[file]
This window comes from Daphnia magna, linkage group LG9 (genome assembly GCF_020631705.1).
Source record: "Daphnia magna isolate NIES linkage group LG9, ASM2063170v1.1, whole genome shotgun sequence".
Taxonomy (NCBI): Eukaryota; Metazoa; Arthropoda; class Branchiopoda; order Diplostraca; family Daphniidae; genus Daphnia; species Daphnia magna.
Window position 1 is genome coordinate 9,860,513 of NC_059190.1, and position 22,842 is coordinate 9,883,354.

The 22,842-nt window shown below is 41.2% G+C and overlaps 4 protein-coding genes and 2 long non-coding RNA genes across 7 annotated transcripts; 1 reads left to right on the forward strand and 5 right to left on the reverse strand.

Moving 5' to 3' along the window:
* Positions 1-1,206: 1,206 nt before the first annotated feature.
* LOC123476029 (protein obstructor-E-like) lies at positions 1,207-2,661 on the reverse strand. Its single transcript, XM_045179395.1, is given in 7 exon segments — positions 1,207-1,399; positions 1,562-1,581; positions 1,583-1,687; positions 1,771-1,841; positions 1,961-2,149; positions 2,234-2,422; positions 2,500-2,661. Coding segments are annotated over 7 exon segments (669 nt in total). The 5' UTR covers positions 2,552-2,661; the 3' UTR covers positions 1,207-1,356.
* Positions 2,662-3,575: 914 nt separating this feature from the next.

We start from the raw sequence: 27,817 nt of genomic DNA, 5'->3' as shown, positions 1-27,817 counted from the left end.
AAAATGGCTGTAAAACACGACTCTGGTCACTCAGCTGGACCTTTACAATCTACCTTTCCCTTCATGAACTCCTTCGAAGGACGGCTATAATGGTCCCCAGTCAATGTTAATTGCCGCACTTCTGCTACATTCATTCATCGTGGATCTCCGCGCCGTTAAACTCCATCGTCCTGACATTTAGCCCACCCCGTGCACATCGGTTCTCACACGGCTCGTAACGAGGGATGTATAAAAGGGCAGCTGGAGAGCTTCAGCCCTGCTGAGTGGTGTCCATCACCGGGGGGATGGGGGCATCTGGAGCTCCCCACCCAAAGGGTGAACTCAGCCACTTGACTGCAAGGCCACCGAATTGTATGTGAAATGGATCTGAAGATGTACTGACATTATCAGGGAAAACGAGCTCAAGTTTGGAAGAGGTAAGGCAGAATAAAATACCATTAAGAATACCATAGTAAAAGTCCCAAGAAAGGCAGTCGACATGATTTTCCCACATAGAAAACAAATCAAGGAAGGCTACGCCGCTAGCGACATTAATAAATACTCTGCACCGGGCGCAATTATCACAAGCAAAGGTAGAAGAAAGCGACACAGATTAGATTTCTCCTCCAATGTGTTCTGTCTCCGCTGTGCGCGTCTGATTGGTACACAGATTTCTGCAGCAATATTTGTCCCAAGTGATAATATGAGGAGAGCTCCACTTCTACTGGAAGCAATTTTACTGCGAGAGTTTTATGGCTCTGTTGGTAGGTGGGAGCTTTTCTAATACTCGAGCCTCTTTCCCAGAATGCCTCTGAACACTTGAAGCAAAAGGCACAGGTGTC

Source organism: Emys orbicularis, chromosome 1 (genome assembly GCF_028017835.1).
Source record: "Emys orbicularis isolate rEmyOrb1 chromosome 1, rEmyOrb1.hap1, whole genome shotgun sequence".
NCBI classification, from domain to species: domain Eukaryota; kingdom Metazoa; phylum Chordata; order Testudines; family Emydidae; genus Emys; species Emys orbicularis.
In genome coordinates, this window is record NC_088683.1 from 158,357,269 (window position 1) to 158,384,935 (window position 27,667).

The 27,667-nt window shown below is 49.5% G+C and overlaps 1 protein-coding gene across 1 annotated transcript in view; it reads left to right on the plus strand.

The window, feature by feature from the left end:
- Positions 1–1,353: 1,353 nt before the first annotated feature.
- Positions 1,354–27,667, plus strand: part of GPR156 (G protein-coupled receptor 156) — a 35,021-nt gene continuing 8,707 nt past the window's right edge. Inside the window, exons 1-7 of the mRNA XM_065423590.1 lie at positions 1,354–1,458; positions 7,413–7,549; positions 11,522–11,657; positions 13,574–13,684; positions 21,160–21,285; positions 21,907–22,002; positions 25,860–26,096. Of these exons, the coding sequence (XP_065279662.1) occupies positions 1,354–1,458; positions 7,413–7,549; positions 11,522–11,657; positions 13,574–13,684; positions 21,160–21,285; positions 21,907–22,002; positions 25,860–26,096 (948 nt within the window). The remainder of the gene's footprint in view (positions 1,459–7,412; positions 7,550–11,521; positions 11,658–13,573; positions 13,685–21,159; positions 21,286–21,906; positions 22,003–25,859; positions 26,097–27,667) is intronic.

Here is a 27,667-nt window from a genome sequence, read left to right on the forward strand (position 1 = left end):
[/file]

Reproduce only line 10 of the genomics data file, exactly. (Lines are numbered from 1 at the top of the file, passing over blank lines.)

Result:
We start from the raw sequence: 27,817 nt of genomic DNA, 5'->3' as shown, positions 1-27,817 counted from the left end.